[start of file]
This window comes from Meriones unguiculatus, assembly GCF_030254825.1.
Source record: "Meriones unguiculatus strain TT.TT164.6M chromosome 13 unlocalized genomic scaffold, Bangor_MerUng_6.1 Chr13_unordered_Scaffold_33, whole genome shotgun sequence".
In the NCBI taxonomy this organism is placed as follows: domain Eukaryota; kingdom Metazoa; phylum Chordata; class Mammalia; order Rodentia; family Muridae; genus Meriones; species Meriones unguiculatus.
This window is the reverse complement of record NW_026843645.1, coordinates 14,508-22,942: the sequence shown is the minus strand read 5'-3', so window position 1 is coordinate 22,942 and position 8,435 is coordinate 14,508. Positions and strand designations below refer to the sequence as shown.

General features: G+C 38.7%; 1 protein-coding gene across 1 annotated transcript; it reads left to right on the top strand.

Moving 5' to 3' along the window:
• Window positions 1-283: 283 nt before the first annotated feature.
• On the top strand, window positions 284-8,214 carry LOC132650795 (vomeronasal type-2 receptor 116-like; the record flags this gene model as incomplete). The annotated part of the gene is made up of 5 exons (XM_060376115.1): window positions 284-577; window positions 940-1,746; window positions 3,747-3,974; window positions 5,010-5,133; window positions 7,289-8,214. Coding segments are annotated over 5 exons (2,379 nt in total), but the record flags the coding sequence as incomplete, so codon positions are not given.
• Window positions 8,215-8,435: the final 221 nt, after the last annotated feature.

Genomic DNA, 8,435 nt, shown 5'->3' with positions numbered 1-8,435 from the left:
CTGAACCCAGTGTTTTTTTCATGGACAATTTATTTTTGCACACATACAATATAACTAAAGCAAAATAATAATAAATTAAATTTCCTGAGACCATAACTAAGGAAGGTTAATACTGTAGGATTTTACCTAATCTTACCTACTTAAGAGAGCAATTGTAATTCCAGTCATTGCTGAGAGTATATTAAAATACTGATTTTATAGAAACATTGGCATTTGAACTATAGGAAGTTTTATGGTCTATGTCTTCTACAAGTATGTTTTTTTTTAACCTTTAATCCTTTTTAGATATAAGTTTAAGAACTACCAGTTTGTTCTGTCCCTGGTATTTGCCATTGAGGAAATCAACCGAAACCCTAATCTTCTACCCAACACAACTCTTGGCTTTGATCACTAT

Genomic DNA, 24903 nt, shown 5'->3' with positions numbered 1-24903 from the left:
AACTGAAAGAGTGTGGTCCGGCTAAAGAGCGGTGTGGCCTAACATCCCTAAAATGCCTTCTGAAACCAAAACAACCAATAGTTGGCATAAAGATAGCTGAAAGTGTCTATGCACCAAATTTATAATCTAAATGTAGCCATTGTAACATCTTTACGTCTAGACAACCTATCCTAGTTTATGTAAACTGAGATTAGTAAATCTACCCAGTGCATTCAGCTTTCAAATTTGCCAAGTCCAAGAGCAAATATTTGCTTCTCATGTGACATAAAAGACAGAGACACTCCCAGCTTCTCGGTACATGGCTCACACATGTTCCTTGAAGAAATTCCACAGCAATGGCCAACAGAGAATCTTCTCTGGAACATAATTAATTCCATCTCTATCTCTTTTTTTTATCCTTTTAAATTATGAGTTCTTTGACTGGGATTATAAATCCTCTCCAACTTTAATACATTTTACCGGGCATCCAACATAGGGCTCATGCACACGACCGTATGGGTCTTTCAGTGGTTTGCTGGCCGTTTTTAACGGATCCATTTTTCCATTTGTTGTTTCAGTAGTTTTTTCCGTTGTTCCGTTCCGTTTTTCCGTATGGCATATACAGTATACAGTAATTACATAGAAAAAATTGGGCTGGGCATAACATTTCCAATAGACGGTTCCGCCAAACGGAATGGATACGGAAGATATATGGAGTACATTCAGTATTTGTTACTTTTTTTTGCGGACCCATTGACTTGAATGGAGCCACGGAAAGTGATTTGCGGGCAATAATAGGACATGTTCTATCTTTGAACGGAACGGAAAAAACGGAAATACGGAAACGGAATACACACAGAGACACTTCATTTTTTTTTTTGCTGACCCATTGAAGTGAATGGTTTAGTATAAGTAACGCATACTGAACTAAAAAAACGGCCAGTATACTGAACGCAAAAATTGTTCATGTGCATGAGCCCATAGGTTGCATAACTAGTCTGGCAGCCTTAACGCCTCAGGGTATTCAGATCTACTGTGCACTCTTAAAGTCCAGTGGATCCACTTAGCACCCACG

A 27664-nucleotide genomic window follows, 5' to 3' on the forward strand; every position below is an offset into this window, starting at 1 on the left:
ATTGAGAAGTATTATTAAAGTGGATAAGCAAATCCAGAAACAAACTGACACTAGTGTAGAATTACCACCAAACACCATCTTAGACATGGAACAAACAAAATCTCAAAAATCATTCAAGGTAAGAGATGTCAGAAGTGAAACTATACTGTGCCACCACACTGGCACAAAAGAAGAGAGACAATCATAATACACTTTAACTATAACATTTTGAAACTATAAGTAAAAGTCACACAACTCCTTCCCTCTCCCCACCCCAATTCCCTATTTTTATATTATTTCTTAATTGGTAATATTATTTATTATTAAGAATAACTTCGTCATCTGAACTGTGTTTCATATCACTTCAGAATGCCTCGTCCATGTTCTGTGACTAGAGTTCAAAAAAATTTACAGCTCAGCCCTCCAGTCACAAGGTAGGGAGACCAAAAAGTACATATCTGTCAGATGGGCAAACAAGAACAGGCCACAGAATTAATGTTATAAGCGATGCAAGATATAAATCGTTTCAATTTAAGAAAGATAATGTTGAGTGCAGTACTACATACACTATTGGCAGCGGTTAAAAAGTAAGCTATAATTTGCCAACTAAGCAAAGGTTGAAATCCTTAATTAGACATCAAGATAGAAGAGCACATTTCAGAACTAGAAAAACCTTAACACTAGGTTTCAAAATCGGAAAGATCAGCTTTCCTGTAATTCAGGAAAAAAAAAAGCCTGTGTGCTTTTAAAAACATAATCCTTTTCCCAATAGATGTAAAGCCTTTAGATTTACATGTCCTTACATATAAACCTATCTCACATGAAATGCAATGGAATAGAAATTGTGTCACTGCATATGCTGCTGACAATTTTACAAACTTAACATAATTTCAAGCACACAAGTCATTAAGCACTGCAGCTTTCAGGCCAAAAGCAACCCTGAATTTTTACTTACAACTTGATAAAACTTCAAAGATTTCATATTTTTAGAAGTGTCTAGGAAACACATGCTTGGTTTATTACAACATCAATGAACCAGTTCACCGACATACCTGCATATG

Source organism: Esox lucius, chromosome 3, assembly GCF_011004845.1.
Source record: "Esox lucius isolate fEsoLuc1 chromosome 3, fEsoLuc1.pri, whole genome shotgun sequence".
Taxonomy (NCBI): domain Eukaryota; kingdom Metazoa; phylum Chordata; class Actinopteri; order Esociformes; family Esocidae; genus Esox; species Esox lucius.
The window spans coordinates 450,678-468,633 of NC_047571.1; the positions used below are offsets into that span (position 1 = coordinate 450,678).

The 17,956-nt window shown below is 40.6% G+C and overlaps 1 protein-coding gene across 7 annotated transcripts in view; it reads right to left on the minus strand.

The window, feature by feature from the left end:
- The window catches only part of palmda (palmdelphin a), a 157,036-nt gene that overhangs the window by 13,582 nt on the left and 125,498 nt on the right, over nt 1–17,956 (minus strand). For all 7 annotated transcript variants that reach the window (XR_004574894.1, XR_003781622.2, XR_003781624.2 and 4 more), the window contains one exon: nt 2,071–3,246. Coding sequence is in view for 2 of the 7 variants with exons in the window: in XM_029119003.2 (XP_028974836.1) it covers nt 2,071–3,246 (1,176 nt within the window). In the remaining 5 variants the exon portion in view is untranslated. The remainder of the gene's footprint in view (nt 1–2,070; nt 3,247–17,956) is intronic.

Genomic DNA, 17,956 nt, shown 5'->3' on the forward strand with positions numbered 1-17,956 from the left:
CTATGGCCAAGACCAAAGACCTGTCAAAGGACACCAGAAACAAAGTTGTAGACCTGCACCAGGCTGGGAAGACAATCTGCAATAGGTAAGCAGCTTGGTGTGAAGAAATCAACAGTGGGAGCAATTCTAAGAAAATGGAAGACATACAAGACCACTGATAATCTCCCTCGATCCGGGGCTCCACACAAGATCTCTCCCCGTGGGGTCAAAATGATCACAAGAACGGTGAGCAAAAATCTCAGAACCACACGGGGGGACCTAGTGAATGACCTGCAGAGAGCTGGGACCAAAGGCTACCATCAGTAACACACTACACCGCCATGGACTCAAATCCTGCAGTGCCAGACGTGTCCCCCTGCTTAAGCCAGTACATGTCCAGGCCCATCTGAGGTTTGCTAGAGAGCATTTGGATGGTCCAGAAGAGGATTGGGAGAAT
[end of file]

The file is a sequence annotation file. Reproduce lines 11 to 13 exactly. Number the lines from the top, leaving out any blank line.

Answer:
CTGAACCCAGTGTTTTTTTCATGGACAATTTATTTTTGCACACATACAATATAACTAAAGCAAAATAATAATAAATTAAATTTCCTGAGACCATAACTAAGGAAGGTTAATACTGTAGGATTTTACCTAATCTTACCTACTTAAGAGAGCAATTGTAATTCCAGTCATTGCTGAGAGTATATTAAAATACTGATTTTATAGAAACATTGGCATTTGAACTATAGGAAGTTTTATGGTCTATGTCTTCTACAAGTATGTTTTTTTTTAACCTTTAATCCTTTTTAGATATAAGTTTAAGAACTACCAGTTTGTTCTGTCCCTGGTATTTGCCATTGAGGAAATCAACCGAAACCCTAATCTTCTACCCAACACAACTCTTGGCTTTGATCACTAT

Genomic DNA, 24903 nt, shown 5'->3' with positions numbered 1-24903 from the left:
AACTGAAAGAGTGTGGTCCGGCTAAAGAGCGGTGTGGCCTAACATCCCTAAAATGCCTTCTGAAACCAAAACAACCAATAGTTGGCATAAAGATAGCTGAAAGTGTCTATGCACCAAATTTATAATCTAAATGTAGCCATTGTAACATCTTTACGTCTAGACAACCTATCCTAGTTTATGTAAACTGAGATTAGTAAATCTACCCAGTGCATTCAGCTTTCAAATTTGCCAAGTCCAAGAGCAAATATTTGCTTCTCATGTGACATAAAAGACAGAGACACTCCCAGCTTCTCGGTACATGGCTCACACATGTTCCTTGAAGAAATTCCACAGCAATGGCCAACAGAGAATCTTCTCTGGAACATAATTAATTCCATCTCTATCTCTTTTTTTTATCCTTTTAAATTATGAGTTCTTTGACTGGGATTATAAATCCTCTCCAACTTTAATACATTTTACCGGGCATCCAACATAGGGCTCATGCACACGACCGTATGGGTCTTTCAGTGGTTTGCTGGCCGTTTTTAACGGATCCATTTTTCCATTTGTTGTTTCAGTAGTTTTTTCCGTTGTTCCGTTCCGTTTTTCCGTATGGCATATACAGTATACAGTAATTACATAGAAAAAATTGGGCTGGGCATAACATTTCCAATAGACGGTTCCGCCAAACGGAATGGATACGGAAGATATATGGAGTACATTCAGTATTTGTTACTTTTTTTTGCGGACCCATTGACTTGAATGGAGCCACGGAAAGTGATTTGCGGGCAATAATAGGACATGTTCTATCTTTGAACGGAACGGAAAAAACGGAAATACGGAAACGGAATACACACAGAGACACTTCATTTTTTTTTTTGCTGACCCATTGAAGTGAATGGTTTAGTATAAGTAACGCATACTGAACTAAAAAAACGGCCAGTATACTGAACGCAAAAATTGTTCATGTGCATGAGCCCATAGGTTGCATAACTAGTCTGGCAGCCTTAACGCCTCAGGGTATTCAGATCTACTGTGCACTCTTAAAGTCCAGTGGATCCACTTAGCACCCACG